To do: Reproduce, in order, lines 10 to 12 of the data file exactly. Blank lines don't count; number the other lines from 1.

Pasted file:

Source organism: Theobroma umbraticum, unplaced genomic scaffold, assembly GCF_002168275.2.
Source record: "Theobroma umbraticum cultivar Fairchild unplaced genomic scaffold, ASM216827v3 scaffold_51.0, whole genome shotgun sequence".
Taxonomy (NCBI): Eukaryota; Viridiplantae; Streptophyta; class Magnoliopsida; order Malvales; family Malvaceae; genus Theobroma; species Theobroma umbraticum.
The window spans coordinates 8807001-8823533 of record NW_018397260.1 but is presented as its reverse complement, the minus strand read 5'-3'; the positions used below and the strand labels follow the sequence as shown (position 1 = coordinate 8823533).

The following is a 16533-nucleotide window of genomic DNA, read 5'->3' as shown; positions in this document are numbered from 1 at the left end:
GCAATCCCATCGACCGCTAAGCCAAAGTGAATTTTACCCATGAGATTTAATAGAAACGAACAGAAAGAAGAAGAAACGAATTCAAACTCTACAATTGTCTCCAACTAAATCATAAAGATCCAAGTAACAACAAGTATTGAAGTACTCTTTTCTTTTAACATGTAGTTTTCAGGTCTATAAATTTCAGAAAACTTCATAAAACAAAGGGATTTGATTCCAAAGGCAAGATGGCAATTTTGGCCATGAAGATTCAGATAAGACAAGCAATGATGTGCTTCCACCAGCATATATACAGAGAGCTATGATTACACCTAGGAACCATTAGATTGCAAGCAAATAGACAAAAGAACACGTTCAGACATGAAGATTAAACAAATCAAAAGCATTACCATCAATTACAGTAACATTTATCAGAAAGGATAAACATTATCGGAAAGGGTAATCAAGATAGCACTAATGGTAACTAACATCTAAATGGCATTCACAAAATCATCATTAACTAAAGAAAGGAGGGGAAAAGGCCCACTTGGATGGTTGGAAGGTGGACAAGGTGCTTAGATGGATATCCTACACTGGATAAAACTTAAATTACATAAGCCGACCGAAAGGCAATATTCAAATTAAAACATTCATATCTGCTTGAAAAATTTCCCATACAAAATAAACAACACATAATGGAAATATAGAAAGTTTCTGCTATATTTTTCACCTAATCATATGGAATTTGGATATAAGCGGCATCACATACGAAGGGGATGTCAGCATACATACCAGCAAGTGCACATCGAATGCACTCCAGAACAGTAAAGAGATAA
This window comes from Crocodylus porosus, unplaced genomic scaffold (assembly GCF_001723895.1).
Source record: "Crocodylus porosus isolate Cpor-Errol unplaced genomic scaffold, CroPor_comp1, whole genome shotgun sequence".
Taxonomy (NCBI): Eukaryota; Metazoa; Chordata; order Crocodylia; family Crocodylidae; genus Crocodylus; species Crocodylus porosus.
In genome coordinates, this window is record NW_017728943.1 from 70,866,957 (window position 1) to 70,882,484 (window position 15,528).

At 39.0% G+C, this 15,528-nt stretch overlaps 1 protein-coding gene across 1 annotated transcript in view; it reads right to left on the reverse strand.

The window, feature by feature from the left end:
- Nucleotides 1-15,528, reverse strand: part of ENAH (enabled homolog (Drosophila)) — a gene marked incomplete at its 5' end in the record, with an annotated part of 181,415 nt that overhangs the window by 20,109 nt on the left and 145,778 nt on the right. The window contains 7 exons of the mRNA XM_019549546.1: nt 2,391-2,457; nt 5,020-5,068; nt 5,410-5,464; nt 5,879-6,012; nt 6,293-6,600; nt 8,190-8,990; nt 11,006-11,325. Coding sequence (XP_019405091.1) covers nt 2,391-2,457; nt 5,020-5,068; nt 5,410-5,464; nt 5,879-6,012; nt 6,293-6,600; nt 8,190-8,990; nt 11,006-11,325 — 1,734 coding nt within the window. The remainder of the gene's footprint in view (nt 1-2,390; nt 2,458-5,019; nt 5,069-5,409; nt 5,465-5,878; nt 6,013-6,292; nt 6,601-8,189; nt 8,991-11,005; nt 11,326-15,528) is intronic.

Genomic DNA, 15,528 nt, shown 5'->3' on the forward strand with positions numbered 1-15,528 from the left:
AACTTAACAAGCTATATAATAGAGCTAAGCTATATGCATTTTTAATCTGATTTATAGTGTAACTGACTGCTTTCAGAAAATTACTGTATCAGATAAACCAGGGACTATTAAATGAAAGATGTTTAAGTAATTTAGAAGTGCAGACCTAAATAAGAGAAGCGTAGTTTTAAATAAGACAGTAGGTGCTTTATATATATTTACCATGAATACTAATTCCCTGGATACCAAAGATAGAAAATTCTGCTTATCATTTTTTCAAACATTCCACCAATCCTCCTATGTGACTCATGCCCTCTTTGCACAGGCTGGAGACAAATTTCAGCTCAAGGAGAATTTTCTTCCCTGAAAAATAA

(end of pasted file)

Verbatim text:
In genome coordinates, this window is record NW_017728943.1 from 70,866,957 (window position 1) to 70,882,484 (window position 15,528).

At 39.0% G+C, this 15,528-nt stretch overlaps 1 protein-coding gene across 1 annotated transcript in view; it reads right to left on the reverse strand.

The window, feature by feature from the left end: